Joe Biden and Xi Jinping signal desire to improve ties despite Taiwan tensions


Joe Biden and Xi Jinping used their first in-person meeting as leaders to signal a desire to improve US-China ties after relations between the two powers plunged to a multi-decade low.

With Taiwan tensions hanging over the meeting, the leaders agreed that senior officials would “maintain communication” on a range of global issues, including climate change, economic stability and food security, a White House readout of the meeting said. The US president later said that Antony Blinken, secretary of state, would visit China for further talks.

At a news conference after the meeting, which lasted three hours, Biden said he told Xi that US policy on Taiwan had not changed “at all” and that Washington remained committed to a peaceful resolution of tensions. But the White House said the president had raised concerns in private with Xi about China’s “increasingly aggressive” actions towards Taiwan.

The Chinese foreign ministry said in a statement that Xi warned Biden that Taiwan was at the “very core of China’s core interests” and that the issue was “the first red line that must not be crossed in China-US relations”.

Biden said he was “not looking for conflict” and that he wanted to manage US-China competition responsibly. “I absolutely believe there need not be a new cold war,” the president said.

Relations between Washington and Beijing hit a new low in August when China held large-scale military exercises around Taiwan, including firing missiles over the island, after Nancy Pelosi became the first US House Speaker to visit Taipei in a quarter of a century.

Beijing also shut a number of military and diplomatic channels, including halting communications with Washington on issues such as climate change, in response to the crisis. The situation also raised concern about possible accidental conflict, and generated more urgency in Washington to consider the possibility of a future war between the world’s two largest economies.

But a more positive note was struck on Monday with the leaders’ first in-person meeting, which followed five previous discussions on the phone and via video conference.

“In several months, we may look back on the Biden-Xi meeting as the first signs of an inflection point that began to decelerate the spiral towards conflict,” said Jessica Chen Weiss, a China expert at Cornell University.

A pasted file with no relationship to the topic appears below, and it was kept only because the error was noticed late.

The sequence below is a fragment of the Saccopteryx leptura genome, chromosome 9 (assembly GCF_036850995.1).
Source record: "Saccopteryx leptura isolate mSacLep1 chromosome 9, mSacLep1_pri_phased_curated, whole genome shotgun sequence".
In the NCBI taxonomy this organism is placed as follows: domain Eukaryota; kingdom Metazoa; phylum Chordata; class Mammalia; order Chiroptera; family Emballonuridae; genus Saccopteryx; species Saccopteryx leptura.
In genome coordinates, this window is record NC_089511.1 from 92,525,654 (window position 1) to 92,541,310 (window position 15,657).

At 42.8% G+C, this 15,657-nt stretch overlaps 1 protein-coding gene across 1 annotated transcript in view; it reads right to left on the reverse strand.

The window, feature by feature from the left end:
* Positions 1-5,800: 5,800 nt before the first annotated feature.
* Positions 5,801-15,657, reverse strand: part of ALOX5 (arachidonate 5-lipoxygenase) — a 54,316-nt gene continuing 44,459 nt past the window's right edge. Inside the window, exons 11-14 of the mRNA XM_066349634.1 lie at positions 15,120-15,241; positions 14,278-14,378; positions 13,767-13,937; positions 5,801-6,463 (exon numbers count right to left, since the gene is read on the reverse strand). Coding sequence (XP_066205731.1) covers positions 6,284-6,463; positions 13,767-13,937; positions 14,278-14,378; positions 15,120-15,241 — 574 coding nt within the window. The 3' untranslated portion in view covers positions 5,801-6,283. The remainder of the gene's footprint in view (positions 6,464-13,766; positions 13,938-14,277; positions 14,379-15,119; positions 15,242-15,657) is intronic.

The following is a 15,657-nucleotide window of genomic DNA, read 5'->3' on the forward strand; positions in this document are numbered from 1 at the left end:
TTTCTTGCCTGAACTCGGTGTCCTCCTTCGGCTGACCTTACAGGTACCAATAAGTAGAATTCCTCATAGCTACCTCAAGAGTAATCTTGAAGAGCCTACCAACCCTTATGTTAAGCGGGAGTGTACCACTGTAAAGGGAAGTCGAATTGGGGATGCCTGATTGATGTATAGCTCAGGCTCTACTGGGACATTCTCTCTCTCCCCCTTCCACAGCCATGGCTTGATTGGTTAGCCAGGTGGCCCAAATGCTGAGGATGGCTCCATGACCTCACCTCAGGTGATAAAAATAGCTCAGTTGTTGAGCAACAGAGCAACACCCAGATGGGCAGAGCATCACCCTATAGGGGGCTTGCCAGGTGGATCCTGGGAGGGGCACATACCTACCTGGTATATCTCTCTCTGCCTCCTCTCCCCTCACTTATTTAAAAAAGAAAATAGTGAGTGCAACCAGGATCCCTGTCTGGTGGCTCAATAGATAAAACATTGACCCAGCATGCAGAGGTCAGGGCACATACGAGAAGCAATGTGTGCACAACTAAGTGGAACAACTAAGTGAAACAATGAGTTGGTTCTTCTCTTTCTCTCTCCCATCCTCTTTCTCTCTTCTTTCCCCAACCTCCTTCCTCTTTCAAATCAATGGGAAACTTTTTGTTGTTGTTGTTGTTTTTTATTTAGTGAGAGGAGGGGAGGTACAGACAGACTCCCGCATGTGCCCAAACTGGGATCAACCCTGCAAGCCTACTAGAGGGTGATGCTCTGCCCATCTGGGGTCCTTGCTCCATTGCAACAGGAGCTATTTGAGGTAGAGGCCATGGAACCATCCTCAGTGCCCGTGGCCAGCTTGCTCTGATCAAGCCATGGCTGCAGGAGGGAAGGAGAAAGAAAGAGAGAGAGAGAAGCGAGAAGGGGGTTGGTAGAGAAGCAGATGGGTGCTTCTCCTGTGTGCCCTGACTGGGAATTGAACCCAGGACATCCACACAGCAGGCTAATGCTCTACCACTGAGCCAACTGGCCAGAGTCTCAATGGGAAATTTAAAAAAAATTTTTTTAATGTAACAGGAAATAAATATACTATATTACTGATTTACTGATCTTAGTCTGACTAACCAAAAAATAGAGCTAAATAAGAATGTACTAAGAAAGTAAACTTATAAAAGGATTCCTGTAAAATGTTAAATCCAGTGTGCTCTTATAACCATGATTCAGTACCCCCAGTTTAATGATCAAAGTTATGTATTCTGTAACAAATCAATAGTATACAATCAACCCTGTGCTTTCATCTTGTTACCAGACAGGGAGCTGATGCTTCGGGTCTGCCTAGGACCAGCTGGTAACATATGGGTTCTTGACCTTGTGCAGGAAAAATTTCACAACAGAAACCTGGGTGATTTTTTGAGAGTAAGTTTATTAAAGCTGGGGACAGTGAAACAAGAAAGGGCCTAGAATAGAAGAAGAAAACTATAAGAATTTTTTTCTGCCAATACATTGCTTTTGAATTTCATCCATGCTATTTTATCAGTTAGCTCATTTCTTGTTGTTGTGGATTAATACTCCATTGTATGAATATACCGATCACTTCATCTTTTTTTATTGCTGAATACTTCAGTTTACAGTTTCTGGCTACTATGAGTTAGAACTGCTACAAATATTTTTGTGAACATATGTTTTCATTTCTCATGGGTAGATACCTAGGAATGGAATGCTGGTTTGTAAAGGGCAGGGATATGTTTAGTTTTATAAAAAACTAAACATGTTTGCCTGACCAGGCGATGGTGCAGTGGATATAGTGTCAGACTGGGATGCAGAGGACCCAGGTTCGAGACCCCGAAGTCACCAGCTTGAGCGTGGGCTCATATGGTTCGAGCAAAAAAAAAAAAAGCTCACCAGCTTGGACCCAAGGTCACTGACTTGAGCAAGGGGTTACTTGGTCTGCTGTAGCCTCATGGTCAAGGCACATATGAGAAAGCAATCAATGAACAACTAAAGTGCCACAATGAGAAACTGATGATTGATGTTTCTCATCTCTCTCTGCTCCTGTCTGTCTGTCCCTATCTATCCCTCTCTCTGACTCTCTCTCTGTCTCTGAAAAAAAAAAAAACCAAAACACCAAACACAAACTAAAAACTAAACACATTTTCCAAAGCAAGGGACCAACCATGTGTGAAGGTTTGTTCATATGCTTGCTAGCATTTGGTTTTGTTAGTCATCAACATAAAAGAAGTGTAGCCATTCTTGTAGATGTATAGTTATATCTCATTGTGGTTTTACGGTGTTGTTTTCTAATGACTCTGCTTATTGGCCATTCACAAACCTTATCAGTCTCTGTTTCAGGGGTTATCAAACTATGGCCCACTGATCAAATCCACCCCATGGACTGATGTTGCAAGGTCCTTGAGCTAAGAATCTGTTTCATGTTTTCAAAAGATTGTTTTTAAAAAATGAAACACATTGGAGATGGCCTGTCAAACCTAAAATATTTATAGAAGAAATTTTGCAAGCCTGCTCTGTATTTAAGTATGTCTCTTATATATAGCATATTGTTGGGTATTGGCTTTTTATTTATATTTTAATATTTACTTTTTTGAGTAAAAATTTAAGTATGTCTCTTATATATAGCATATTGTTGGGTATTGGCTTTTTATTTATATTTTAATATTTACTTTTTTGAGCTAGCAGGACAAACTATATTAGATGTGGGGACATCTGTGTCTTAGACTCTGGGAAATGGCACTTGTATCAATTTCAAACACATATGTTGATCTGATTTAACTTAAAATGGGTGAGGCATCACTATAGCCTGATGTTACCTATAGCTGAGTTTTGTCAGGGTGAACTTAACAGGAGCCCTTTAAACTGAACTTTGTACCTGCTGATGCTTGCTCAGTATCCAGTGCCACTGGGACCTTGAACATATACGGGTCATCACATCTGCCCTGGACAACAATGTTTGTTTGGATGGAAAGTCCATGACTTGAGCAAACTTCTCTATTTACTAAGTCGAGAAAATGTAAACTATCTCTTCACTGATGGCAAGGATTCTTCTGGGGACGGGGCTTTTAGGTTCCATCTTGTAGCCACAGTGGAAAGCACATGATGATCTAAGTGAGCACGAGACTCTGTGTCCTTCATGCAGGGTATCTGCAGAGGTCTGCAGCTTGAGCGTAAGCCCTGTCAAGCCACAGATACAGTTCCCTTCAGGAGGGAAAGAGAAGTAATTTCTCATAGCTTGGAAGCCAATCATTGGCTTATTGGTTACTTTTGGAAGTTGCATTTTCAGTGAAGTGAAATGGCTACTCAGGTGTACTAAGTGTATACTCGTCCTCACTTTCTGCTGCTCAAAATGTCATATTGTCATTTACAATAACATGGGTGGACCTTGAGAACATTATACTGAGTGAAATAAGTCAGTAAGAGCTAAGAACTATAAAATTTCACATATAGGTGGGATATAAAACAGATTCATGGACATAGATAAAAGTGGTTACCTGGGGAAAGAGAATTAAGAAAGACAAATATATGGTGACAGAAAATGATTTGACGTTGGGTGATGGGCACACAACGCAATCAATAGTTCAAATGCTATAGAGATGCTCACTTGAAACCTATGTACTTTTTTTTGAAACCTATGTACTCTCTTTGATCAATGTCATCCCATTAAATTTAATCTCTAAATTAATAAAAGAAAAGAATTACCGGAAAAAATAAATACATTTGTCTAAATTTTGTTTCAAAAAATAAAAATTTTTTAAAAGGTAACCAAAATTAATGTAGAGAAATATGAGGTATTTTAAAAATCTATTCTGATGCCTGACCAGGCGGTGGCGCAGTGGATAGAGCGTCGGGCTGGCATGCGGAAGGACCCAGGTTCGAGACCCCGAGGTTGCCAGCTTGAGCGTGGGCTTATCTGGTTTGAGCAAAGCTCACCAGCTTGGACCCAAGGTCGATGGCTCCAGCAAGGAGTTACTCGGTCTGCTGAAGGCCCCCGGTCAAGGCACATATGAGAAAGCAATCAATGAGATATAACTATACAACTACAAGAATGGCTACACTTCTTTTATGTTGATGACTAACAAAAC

“It’s encouraging that both sides agreed to empower senior officials to develop foundational principles for the relationship and working groups to make progress on specific issues,” Chen Weiss added.

While Biden’s public remarks were diplomatic, the White House said he voiced concern about Chinese policy on Xinjiang, Hong Kong and Taiwan.

US officials have increasingly warned about a possible Chinese invasion of Taiwan, but Biden played down those concerns. “I do not think there’s any imminent attempt on the part of China to invade Taiwan,” he said.

Evan Medeiros, a former top White House China adviser who accompanied Biden when he met Xi in Beijing in 2013, said it was too early to say if the Bali meeting would help improve relations between the powers, partly because there was no sign that they had found common ground on Taiwan.

“When you cut through all the pomp and drama, Taiwan is the central issue and the pace setter for the overall relationship,” said Medeiros, now at Georgetown University. “The Bali meeting revealed that the best both sides can do right now is reduce misunderstanding about existing positions. That’s inherently fragile. Actually reaching new understandings appears far off.”

Biden said the two leaders had discussed the Russian invasion of Ukraine and “reaffirmed our shared belief that the threat or the use of nuclear weapons is totally unacceptable”. But the Chinese foreign ministry made no mention of the possible use of nuclear weapons in Ukraine in its statement.

John Lee, a China expert at the Hudson Institute, cautioned that the US should not take Xi at his word when he made promises to Washington.

“Any verbal agreement with Xi should not be relied on or taken seriously given the Chinese leader’s long record of saying one thing and doing something else,” said Lee, adding that Biden should use his attendance at the G20 to work with allies and partners to constrain China.

The Biden-Xi talks were held on the island of Bali on the eve of the G20 summit, which is being hosted by Indonesia.

They came as CIA director Bill Burns warned Russia against using nuclear weapons in the first known in-person meeting between senior officials of the two countries since President Vladimir Putin’s invasion of Ukraine.

Burns delivered his warning at a meeting with his Russian counterpart Sergei Naryshkin in Ankara, Turkey, on Monday, the US said.

Additional reporting by Kathrin Hille in Taipei

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